The Trans-Pacific Partnership (TPP) is one of the largest trade agreements in history involving the United States, Australia, Brunei, Canada, Chile, Japan, Malaysia, Mexico, New Zealand, Peru, Singapore, and Vietnam. The nations have been negotiating the deal since 2005, with global resistance growing since 2012. Now that President Obama has signed into law Trade Promotion Authority, or ‘“fast track”, the trade agreement is expected to be presented to Congress before the end of the year. Under Fast Track, Congress only has an “up” or “down” vote on the TPP and can not amend the agreement.
Following the passing of Fast Track it was reported that a provision was included that allowed the State Department to upgrade Malaysia’s status on human trafficking in order to comply with U.S. laws on trade. TechDirt reports:
“Earlier this week, we wrote about a troubling move by the US State Department to “upgrade” Malaysia from a “tier 3” country to a “tier 2” country regarding human trafficking. This move came despite a near total lack of evidence of any improvement by Malaysia. In fact, just two months ago 139 mass graves were discovered for migrant workers who had been trafficked and/or held for ransom. And the US ambassador to Malaysia had publicly criticized the country for failing to tackle its massive human trafficking problem.
So why would the State Department magically upgrade Malaysia? Well, because of a tiny provision in the fast track “Trade Promotion Authority” deal that Congress recently passed. It noted that fast track authority would not apply to trade deals involving countries that were categorized as “tier 3” by the State Department. In other words, this should have given the US tremendous leverage to push Malaysia to really tackle the problem. Instead, because it appears that the administration is so focused on getting the TPP officially finished and ratified, it got the State Department to just magically upgrade Malaysia, and effectively spit on the graves of those murdered migrant workers.”
Once the news began to spread, 19 Senators wrote to Secretary of State John Kerry demanding answers.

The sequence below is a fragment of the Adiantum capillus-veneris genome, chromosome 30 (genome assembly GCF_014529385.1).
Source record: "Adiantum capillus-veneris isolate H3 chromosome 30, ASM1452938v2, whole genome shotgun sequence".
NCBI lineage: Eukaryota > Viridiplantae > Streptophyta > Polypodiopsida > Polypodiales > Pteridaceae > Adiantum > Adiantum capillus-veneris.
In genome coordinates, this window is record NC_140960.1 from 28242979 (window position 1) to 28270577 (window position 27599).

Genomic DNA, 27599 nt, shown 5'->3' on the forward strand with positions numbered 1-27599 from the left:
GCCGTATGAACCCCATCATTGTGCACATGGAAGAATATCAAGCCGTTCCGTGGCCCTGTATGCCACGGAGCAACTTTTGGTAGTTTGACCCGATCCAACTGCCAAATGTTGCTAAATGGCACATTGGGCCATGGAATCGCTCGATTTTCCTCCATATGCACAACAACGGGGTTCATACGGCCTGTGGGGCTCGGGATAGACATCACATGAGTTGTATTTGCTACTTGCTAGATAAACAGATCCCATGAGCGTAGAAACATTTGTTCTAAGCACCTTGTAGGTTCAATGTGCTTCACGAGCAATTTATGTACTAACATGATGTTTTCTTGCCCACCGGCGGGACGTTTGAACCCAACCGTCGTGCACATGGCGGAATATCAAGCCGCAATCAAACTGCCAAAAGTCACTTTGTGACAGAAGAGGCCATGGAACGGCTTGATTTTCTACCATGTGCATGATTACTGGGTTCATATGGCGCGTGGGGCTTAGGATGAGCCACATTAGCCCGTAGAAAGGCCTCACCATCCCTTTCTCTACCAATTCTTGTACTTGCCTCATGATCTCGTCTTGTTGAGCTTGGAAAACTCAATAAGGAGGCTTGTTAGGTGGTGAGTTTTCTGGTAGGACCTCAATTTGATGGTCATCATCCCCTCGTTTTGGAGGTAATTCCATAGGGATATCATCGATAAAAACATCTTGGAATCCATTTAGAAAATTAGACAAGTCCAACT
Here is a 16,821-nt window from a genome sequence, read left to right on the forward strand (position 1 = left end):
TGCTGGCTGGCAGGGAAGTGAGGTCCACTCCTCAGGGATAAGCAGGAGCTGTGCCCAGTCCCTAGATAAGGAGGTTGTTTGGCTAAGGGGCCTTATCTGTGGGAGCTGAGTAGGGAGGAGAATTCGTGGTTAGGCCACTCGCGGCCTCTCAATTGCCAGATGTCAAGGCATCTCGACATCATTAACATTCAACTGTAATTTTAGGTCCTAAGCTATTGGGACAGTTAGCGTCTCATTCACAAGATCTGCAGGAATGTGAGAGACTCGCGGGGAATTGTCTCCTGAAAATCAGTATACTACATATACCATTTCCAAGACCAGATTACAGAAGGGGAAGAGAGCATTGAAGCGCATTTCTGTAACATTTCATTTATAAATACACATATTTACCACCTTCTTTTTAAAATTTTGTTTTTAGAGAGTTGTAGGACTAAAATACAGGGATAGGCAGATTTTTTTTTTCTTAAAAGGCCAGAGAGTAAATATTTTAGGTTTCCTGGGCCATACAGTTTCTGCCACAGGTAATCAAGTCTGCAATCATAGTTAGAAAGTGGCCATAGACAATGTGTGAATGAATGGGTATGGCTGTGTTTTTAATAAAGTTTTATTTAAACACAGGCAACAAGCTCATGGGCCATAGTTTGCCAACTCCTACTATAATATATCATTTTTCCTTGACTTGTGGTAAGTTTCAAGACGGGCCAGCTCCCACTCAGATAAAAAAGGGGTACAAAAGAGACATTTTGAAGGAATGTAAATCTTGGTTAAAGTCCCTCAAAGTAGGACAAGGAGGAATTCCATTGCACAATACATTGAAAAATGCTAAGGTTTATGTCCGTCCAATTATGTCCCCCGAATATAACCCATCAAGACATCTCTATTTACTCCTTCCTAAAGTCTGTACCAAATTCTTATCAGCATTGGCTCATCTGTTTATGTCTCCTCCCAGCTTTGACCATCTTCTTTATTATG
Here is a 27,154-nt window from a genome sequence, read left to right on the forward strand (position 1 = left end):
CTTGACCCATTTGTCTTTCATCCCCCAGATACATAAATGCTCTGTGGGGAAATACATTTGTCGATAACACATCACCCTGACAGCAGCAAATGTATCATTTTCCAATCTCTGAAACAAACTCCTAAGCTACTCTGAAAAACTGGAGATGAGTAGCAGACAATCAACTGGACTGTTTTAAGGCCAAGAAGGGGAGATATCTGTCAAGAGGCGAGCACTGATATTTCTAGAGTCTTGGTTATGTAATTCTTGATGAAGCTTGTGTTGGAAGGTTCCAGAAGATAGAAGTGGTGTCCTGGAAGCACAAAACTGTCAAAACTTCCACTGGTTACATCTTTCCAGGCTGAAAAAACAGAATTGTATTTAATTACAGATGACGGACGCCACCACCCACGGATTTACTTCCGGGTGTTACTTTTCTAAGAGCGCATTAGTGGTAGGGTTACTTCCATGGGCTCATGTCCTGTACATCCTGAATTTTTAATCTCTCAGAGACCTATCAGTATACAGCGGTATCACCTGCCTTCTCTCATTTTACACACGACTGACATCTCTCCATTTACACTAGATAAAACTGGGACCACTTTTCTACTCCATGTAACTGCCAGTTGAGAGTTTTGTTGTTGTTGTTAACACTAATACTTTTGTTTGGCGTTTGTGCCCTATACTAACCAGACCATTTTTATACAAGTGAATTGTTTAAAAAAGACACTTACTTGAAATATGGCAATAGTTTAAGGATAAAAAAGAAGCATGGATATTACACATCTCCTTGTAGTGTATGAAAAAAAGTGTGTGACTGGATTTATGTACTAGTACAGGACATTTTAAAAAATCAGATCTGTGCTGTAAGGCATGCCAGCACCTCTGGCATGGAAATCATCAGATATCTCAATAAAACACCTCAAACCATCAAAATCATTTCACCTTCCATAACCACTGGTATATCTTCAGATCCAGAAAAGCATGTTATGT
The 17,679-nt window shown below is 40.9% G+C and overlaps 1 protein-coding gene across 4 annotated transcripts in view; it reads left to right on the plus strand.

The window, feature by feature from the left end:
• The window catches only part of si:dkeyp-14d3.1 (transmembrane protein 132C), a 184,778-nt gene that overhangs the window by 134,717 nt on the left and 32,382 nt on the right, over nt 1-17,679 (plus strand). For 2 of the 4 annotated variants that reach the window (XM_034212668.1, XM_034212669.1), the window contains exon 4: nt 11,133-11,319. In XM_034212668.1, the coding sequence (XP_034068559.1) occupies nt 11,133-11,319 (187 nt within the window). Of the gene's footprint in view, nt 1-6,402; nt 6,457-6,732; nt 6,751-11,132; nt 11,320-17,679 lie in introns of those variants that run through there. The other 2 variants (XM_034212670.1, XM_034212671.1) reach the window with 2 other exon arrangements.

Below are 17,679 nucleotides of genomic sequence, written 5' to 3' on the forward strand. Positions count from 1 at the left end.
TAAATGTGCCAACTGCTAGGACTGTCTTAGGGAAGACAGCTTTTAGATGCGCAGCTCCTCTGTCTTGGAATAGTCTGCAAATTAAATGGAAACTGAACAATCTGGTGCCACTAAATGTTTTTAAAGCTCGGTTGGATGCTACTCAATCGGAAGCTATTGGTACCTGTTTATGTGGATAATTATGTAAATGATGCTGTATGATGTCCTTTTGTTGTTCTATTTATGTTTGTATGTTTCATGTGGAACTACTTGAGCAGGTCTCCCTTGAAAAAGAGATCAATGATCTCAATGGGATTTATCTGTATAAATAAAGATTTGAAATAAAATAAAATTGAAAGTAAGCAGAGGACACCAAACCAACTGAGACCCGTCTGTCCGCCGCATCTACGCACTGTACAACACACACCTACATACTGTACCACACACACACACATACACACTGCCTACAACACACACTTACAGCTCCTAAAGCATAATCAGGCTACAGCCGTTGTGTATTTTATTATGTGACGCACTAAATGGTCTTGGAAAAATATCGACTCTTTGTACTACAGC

“Fighting human trafficking is one of the great moral challenges of our time. It is therefore with grave concern that we now hear Malaysia may be upgraded in this year’s Trafficking in Persons (TIP) report based on developments that occurred after the end of the review period. A premature upgrade of Malaysia would undermine the integrity of the TIP report process and compromise our international efforts to fight human trafficking.”
These allegations are only the latest criticisms of the TPP. The critics of the TPP come from a wide spectrum of activists, doctors and religious leaders. The most-cited issue with the trade deal is the granting of authority to international tribunals which will have the power to override court rulings within the individual nation states.
As the trade agreement nears completion both the Anglican and Catholic churches of New Zealand are demanding that the government be more transparent about the negotiations. Radio NZ reports that bishops from the churches are concerned with the lack of openness and that corporate interests are influencing the agreement while the people are being excluded. The churches also called on the New Zealand government to make the draft text of the agreement public.
In early February, doctors and health professional representing seven countries released a letter warning that the TPP will lead to higher medical costs for all nations. The letter, published in The Lancet medical journal, states that, “Rising medicine costs would disproportionately affect already vulnerable populations.” The doctors called on the governments involved in the trade deal to publicly release the full text of the agreement. They also demanded an independent analysis of the impacts on health and human rights for each nation involved in the deal.
Also in February, an analysis by The Washington Post revealed the US government’s numbers on expected job increases from TPP are not factually correct. The Fact Checker examined several quotes from government officials, including Secretary of State John Kerry, and Secretary of Agriculture Tom Vilsack. Both Kerry and Vilsack claimed the international trade agreement would create 650,000 new jobs. However, these numbers do not take into account income gains and changing wages. According to the government own sources imports and exports would increase by the same amount resulting in a net number of zero new jobs.
The U.S. government’s willingness to ignore human trafficking allegations goes to show that this nation has no interest in “human rights” and only uses the phrase when it is convenient to their goals of global hegemony. The people have only the illusion of representation. If we are to create a truly free world we must begin to look to our communities for answers and not the State.